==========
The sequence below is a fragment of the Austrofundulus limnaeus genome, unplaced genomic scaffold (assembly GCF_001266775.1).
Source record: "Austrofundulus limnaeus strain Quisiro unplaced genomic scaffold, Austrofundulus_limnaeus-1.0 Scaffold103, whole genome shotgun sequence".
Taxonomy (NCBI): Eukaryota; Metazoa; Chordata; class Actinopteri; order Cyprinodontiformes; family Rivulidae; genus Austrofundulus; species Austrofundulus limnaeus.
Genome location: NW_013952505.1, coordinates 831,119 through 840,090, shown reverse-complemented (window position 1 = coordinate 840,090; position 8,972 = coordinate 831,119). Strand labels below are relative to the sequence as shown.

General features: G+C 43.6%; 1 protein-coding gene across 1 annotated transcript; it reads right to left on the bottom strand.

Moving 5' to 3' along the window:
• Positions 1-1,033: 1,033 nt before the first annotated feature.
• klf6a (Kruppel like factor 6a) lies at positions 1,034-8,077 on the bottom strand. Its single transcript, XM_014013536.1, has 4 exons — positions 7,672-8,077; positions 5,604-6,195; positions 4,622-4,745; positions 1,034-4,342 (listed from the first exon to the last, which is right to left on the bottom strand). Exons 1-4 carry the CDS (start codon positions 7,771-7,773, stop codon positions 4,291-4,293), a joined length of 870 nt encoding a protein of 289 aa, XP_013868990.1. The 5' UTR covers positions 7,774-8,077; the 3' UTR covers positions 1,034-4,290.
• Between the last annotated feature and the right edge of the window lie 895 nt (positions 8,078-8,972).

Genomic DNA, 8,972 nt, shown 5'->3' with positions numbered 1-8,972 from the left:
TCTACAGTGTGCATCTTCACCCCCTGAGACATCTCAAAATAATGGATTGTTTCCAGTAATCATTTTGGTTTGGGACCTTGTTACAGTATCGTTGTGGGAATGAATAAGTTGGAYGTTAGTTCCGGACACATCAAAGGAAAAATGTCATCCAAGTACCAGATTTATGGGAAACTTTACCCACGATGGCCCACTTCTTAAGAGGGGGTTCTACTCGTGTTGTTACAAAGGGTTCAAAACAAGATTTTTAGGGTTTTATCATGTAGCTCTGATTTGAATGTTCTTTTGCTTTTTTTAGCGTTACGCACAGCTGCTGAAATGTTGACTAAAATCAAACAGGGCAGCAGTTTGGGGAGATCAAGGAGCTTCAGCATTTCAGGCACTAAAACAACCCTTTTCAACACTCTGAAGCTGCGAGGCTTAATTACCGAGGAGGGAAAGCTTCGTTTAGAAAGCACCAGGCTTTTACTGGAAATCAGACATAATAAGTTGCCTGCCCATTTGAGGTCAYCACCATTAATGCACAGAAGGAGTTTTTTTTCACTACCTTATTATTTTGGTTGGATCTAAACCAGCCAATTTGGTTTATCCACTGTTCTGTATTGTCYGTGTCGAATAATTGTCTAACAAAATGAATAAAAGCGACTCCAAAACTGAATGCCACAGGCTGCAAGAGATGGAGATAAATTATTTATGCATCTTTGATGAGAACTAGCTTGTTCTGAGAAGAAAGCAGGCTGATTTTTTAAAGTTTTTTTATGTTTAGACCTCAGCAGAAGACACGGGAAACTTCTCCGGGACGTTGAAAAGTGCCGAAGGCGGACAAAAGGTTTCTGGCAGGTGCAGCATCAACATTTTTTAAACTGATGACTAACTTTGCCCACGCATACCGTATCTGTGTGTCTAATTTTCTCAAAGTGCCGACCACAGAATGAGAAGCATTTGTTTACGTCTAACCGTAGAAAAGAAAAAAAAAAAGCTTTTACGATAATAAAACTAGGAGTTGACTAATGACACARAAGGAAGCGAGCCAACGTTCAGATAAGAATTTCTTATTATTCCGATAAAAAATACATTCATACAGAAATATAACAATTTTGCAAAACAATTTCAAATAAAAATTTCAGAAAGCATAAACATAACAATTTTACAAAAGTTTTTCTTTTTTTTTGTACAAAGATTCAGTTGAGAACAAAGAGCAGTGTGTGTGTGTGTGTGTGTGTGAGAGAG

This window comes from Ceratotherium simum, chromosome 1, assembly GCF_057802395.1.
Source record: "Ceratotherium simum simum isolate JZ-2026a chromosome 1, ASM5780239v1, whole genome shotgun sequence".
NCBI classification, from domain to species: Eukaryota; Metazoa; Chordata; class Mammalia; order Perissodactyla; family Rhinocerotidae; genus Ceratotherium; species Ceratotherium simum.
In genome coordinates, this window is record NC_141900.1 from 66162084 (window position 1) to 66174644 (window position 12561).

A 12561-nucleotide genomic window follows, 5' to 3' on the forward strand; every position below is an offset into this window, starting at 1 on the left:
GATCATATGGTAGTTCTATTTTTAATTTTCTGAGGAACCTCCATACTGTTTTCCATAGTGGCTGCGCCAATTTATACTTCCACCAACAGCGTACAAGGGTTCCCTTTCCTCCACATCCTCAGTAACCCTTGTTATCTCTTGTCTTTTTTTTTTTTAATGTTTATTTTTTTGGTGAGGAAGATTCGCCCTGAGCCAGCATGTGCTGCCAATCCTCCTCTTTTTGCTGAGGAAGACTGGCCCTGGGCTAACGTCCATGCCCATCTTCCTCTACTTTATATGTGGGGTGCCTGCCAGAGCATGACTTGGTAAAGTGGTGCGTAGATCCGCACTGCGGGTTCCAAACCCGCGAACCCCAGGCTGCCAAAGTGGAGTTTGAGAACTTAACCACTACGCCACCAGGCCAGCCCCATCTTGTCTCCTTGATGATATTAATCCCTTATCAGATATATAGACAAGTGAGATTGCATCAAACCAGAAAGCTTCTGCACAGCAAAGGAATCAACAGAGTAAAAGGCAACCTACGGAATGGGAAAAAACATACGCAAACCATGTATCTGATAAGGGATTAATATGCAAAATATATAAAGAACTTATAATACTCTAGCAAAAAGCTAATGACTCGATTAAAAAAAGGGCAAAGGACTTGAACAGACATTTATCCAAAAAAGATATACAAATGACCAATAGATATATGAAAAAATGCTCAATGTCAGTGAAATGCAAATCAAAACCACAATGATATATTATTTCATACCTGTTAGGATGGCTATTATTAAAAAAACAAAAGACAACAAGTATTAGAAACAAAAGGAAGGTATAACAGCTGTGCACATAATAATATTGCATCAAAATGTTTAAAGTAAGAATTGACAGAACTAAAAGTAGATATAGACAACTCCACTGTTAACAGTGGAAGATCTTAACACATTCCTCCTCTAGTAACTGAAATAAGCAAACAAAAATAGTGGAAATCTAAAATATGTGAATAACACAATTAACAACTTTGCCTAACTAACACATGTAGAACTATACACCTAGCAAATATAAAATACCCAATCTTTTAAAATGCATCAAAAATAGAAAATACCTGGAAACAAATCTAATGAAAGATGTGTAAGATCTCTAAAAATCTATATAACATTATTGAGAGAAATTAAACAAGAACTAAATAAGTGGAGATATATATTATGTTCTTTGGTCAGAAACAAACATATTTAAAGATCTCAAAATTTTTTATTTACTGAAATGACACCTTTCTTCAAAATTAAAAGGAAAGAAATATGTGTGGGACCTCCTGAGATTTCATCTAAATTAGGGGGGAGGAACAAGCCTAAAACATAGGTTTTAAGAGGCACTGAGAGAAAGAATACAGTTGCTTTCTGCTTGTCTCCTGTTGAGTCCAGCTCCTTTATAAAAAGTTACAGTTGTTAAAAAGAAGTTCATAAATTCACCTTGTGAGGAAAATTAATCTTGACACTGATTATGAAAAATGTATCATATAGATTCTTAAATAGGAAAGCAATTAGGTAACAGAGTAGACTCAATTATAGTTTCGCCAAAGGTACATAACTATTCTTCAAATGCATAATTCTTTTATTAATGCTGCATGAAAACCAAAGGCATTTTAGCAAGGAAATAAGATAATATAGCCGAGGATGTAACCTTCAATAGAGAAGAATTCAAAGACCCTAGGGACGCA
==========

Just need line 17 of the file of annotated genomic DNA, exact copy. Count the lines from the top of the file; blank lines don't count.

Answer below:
GATCATATGGTAGTTCTATTTTTAATTTTCTGAGGAACCTCCATACTGTTTTCCATAGTGGCTGCGCCAATTTATACTTCCACCAACAGCGTACAAGGGTTCCCTTTCCTCCACATCCTCAGTAACCCTTGTTATCTCTTGTCTTTTTTTTTTTTAATGTTTATTTTTTTGGTGAGGAAGATTCGCCCTGAGCCAGCATGTGCTGCCAATCCTCCTCTTTTTGCTGAGGAAGACTGGCCCTGGGCTAACGTCCATGCCCATCTTCCTCTACTTTATATGTGGGGTGCCTGCCAGAGCATGACTTGGTAAAGTGGTGCGTAGATCCGCACTGCGGGTTCCAAACCCGCGAACCCCAGGCTGCCAAAGTGGAGTTTGAGAACTTAACCACTACGCCACCAGGCCAGCCCCATCTTGTCTCCTTGATGATATTAATCCCTTATCAGATATATAGACAAGTGAGATTGCATCAAACCAGAAAGCTTCTGCACAGCAAAGGAATCAACAGAGTAAAAGGCAACCTACGGAATGGGAAAAAACATACGCAAACCATGTATCTGATAAGGGATTAATATGCAAAATATATAAAGAACTTATAATACTCTAGCAAAAAGCTAATGACTCGATTAAAAAAAGGGCAAAGGACTTGAACAGACATTTATCCAAAAAAGATATACAAATGACCAATAGATATATGAAAAAATGCTCAATGTCAGTGAAATGCAAATCAAAACCACAATGATATATTATTTCATACCTGTTAGGATGGCTATTATTAAAAAAACAAAAGACAACAAGTATTAGAAACAAAAGGAAGGTATAACAGCTGTGCACATAATAATATTGCATCAAAATGTTTAAAGTAAGAATTGACAGAACTAAAAGTAGATATAGACAACTCCACTGTTAACAGTGGAAGATCTTAACACATTCCTCCTCTAGTAACTGAAATAAGCAAACAAAAATAGTGGAAATCTAAAATATGTGAATAACACAATTAACAACTTTGCCTAACTAACACATGTAGAACTATACACCTAGCAAATATAAAATACCCAATCTTTTAAAATGCATCAAAAATAGAAAATACCTGGAAACAAATCTAATGAAAGATGTGTAAGATCTCTAAAAATCTATATAACATTATTGAGAGAAATTAAACAAGAACTAAATAAGTGGAGATATATATTATGTTCTTTGGTCAGAAACAAACATATTTAAAGATCTCAAAATTTTTTATTTACTGAAATGACACCTTTCTTCAAAATTAAAAGGAAAGAAATATGTGTGGGACCTCCTGAGATTTCATCTAAATTAGGGGGGAGGAACAAGCCTAAAACATAGGTTTTAAGAGGCACTGAGAGAAAGAATACAGTTGCTTTCTGCTTGTCTCCTGTTGAGTCCAGCTCCTTTATAAAAAGTTACAGTTGTTAAAAAGAAGTTCATAAATTCACCTTGTGAGGAAAATTAATCTTGACACTGATTATGAAAAATGTATCATATAGATTCTTAAATAGGAAAGCAATTAGGTAACAGAGTAGACTCAATTATAGTTTCGCCAAAGGTACATAACTATTCTTCAAATGCATAATTCTTTTATTAATGCTGCATGAAAACCAAAGGCATTTTAGCAAGGAAATAAGATAATATAGCCGAGGATGTAACCTTCAATAGAGAAGAATTCAAAGACCCTAGGGACGCA